At this rate we'll be doing it to everyone

Suddenly the smacker is in and to land one on the cheek is de rigueur. Has old British reserve gone out of the window?

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Gordon and Sarah. Al and Tipper. Al and Oprah. George and Oprah. Suddenly it seems everyone is kissing each other, openly and shamelessly. Chris Evans even kissed his accountant when he sold his Ginger Media Group. The bean counter had just made Evans a very rich man, but couldn't they just have shaken hands? They could have, of course; but slowly the traditional handshake, as solid and reassuring as an old leather armchair, as British as scones for tea, is being eradicated and replaced by its sexier younger cousin - the kiss.

Gordon and Sarah. Al and Tipper. Al and Oprah. George and Oprah. Suddenly it seems everyone is kissing each other, openly and shamelessly. Chris Evans even kissed his accountant when he sold his Ginger Media Group. The bean counter had just made Evans a very rich man, but couldn't they just have shaken hands? They could have, of course; but slowly the traditional handshake, as solid and reassuring as an old leather armchair, as British as scones for tea, is being eradicated and replaced by its sexier younger cousin - the kiss.

We used to know where we stood when it came to greet-ings. A firm handshake was de rigueur in all non-social contexts, while kissing was for lovers, family and close friends of the opposite sex, and hardly ever done in public. Bear hugs and the pressing of cheek to cheek were strictly for continentals and Communists, especially when two men were involved. It was only on the safely macho arena of the football pitch that Britons were known to let their emotions flood out, any suspicion of homo-eroticism dispelled by the climax of a triumphant male penetrating the opposition's goal. Even then, there seemed something vaguely ludicrous about such behaviour, leading Kenny Everett to compare footballers' post-scoring embraces with the jubilation felt by a mechanic who had just repaired a car: how silly it would be for him to start hugging his fellows in the garage. Meanwhile, couples kept their affections private, chastely pecking each other on the cheek in company, and friends of the opposite sex showed appropriate restraint.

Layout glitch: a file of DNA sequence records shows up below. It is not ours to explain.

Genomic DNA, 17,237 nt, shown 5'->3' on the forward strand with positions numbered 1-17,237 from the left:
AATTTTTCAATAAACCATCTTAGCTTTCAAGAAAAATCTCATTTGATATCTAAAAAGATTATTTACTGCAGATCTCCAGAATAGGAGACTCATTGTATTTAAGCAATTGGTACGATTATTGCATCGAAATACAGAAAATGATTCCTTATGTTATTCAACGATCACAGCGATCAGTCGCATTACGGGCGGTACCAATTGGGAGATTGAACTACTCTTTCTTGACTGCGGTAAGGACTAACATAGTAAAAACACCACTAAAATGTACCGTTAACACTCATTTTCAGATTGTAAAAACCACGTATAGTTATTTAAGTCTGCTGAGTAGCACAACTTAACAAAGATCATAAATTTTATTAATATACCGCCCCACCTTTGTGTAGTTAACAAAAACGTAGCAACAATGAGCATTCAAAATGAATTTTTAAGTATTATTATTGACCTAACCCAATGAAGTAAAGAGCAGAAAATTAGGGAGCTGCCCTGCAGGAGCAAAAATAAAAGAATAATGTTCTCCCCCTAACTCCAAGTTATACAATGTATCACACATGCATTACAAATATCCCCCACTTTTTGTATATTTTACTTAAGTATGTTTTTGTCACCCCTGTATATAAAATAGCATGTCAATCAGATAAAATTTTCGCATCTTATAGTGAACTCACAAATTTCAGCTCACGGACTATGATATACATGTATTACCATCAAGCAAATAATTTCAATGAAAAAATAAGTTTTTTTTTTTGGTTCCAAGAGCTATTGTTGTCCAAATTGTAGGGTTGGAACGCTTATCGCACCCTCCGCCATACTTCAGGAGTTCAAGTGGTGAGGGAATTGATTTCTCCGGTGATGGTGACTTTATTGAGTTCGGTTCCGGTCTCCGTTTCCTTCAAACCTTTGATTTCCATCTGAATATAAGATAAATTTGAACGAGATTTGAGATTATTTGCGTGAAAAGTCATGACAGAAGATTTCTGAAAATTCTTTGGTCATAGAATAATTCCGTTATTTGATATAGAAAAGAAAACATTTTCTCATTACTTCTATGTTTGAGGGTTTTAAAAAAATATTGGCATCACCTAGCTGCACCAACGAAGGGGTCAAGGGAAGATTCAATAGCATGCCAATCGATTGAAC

Today the question of greeting is a vexed one, and Georgie Porgie Pudding and Pie would be just as likely to make the girls (or boys) cry by not kissing them as by urgently pressing his suit upon them. Formality is being dispensed with at all levels of society - even the Prime Minister urges us all to call him by his first name - so perhaps it is no wonder that the old distinctions, such as when you should shake hands and when you should kiss, have become blurred. The handshake can seem overly stiff, almost unfriendly, whereas it is now quite common to enjoy the imprint of a complete stranger's lips on first encounter. Some are used to it, but others can be left embarrassed and confused if the gesture is not expected and thus not reciprocated.

The late John Morgan, author of Modern Manners, had strong views on the matter. "Social kissing, as the name suggests, is usually reserved for social life, unless you work in lovey-dovey metiers such as fashion, magazines, the theatre and so on, where no professional greeting is complete without osculatory over-excitement. It is crass and presumptuous to kiss people you are meeting for the first time: a traditional handshake or small nod of the head is all that is called for."